troverted, that the passions of man for wealth and women have been the sources of all the hatred, discord, and wars, which have produced the misery of the world; and from this he deduced his false and pernicious conclusions, that no remedy was to be found for these evils but in a community of goods and unrestricted sexual intercourse. Nushirvan, on the other hand, seeing the necessity for checking the licentious disorders, created by these doctrines, sought to repress them, not by "temperate chastisement," but by violence alone. Mazdak and his followers, as well as all Manichseans, who were confounded with them, were indiscriminately slaughtered; and the unoffending offspring of those promiscuous embraces, which the delusion had authorized, were given as slaves to the more sensible, who had not been seduced by the specious sophistry. The cruelties of the Persian monarch, on this and other occasions, made him hated by his subjects; and though obsequious flatterers and time-serving writers styled him "the Just," his people were disposed to think " the Blood-stained" a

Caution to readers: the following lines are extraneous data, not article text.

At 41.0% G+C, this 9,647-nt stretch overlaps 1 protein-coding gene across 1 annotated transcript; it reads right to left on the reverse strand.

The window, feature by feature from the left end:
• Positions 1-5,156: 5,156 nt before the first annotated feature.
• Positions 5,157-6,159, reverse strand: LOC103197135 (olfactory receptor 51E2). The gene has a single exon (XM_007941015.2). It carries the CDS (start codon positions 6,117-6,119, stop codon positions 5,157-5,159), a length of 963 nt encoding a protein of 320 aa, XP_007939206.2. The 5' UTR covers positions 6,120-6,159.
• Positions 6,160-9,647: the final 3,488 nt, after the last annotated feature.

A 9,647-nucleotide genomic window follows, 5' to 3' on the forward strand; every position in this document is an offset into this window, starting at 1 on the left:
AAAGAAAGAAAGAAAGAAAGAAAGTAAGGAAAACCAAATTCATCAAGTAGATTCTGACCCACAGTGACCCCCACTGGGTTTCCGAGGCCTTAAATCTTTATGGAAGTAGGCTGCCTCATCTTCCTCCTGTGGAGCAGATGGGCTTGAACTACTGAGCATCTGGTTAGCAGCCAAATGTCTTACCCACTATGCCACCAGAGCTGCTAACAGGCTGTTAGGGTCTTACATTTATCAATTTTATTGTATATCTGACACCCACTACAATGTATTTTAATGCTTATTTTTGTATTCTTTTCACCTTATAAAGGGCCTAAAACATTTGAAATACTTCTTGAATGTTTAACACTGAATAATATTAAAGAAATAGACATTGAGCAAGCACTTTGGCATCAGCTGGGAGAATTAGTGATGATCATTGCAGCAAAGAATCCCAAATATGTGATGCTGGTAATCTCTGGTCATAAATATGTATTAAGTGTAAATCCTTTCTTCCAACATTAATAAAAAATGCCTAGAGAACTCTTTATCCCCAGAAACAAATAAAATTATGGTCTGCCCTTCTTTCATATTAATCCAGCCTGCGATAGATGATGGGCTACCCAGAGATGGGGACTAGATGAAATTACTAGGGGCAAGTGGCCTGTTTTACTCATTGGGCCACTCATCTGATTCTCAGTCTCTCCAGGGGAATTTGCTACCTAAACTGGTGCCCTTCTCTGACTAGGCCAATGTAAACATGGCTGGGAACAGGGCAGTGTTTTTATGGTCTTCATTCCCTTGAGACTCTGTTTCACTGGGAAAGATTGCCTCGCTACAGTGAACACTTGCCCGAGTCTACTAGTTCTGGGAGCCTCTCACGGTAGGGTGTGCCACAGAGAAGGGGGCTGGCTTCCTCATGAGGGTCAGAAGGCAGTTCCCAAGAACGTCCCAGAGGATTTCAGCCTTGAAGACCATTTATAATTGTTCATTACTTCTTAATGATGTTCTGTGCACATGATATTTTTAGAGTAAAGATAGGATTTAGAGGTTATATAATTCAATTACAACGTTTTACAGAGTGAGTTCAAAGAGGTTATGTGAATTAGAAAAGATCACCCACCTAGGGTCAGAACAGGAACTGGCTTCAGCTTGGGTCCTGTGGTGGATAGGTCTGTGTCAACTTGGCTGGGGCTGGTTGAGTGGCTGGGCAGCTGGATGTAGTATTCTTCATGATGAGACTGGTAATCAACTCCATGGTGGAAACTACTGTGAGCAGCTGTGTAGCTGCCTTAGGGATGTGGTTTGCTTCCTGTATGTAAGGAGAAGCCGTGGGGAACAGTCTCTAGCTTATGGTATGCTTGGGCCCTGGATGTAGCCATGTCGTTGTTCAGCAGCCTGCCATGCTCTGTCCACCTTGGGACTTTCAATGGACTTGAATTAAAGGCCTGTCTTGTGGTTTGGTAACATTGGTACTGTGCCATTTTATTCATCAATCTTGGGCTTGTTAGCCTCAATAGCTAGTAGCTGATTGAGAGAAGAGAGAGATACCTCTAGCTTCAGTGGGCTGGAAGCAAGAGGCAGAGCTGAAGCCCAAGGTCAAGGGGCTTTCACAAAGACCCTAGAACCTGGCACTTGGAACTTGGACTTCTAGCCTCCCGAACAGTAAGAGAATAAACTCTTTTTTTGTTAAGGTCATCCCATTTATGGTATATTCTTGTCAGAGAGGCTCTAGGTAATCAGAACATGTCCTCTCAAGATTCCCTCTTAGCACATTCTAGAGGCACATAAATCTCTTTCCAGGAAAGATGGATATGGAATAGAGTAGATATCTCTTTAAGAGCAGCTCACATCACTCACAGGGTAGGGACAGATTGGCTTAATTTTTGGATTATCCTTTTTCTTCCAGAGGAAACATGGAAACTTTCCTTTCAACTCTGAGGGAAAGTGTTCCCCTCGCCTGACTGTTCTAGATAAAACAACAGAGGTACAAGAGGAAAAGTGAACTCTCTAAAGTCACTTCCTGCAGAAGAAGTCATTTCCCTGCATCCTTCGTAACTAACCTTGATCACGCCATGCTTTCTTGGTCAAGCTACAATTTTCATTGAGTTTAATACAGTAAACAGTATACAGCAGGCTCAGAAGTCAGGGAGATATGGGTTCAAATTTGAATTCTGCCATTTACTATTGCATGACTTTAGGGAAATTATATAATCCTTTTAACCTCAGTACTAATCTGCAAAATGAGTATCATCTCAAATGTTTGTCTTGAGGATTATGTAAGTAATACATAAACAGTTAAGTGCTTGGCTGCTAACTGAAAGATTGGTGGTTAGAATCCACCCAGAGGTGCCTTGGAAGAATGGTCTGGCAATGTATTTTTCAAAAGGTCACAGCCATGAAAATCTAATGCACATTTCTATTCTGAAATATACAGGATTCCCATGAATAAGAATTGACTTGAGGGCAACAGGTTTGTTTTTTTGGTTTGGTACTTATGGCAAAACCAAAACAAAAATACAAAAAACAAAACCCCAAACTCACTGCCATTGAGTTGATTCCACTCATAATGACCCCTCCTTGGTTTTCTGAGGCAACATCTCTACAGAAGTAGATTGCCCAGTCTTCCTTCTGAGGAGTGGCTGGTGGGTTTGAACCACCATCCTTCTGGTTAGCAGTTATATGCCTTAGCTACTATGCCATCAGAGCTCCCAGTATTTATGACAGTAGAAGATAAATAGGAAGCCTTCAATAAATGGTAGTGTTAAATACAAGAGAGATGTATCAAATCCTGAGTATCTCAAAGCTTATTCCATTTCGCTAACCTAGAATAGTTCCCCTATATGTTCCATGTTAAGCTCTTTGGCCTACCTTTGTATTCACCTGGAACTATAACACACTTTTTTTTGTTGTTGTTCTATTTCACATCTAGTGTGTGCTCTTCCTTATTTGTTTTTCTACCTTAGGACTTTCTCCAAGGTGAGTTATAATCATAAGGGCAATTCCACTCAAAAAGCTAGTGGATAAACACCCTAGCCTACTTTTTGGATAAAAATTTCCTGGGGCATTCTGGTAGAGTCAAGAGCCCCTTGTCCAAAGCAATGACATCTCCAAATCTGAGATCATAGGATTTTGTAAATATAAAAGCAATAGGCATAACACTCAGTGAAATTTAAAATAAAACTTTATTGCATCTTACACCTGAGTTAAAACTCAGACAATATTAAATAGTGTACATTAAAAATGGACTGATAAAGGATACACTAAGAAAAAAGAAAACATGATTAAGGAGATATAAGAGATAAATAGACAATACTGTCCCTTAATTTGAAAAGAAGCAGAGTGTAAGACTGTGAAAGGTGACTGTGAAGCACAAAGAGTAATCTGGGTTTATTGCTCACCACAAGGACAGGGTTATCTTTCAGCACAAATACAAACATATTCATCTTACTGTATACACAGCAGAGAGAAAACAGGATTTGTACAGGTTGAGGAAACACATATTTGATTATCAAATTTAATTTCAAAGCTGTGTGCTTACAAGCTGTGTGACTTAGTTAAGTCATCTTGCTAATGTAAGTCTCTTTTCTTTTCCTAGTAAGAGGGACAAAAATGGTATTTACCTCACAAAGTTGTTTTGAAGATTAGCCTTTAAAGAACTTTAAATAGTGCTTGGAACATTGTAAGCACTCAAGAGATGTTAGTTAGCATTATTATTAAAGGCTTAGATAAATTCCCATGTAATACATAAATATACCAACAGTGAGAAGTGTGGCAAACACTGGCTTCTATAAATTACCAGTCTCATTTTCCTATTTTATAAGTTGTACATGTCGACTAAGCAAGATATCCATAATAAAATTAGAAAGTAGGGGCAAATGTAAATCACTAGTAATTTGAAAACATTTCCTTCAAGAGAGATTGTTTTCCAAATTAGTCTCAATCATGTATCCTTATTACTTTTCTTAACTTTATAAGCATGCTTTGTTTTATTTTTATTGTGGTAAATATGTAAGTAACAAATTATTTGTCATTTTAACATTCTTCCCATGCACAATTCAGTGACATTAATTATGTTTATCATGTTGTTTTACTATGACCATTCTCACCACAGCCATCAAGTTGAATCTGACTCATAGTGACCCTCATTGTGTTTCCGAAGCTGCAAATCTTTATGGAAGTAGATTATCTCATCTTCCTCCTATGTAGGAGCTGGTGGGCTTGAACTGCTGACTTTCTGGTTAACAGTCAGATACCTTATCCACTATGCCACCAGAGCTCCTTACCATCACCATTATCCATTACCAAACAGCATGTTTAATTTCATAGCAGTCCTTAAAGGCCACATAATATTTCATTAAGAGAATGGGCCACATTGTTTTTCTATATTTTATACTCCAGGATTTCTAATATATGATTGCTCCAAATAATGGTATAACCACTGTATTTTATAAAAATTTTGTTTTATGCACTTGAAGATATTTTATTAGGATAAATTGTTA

wife and sister to the prophet; but the prayers of Nushirvan saved his mother, and the indignant monarch never forgave the humiliation to which his filial piety had stooped: pedes tuos deosculatus (said he to Mazdak) cujus fartor adhuc nares occupat. (Pocock, Specimen Hist. Arab. p. 71.) + Procopius, Persic. 1 . 1, c. 11. Was not

Proclus over-wise? Was not the danger imaginary? The excuse, at least, was injurious to a nation not ignorant of letters: oil yp&nnaatv oi I3ap/3apot rove iralSac irotovvrat, d\\' Oitxcjv OKtvy. Whether any mode of adoption was practised in Persia, I much doubt .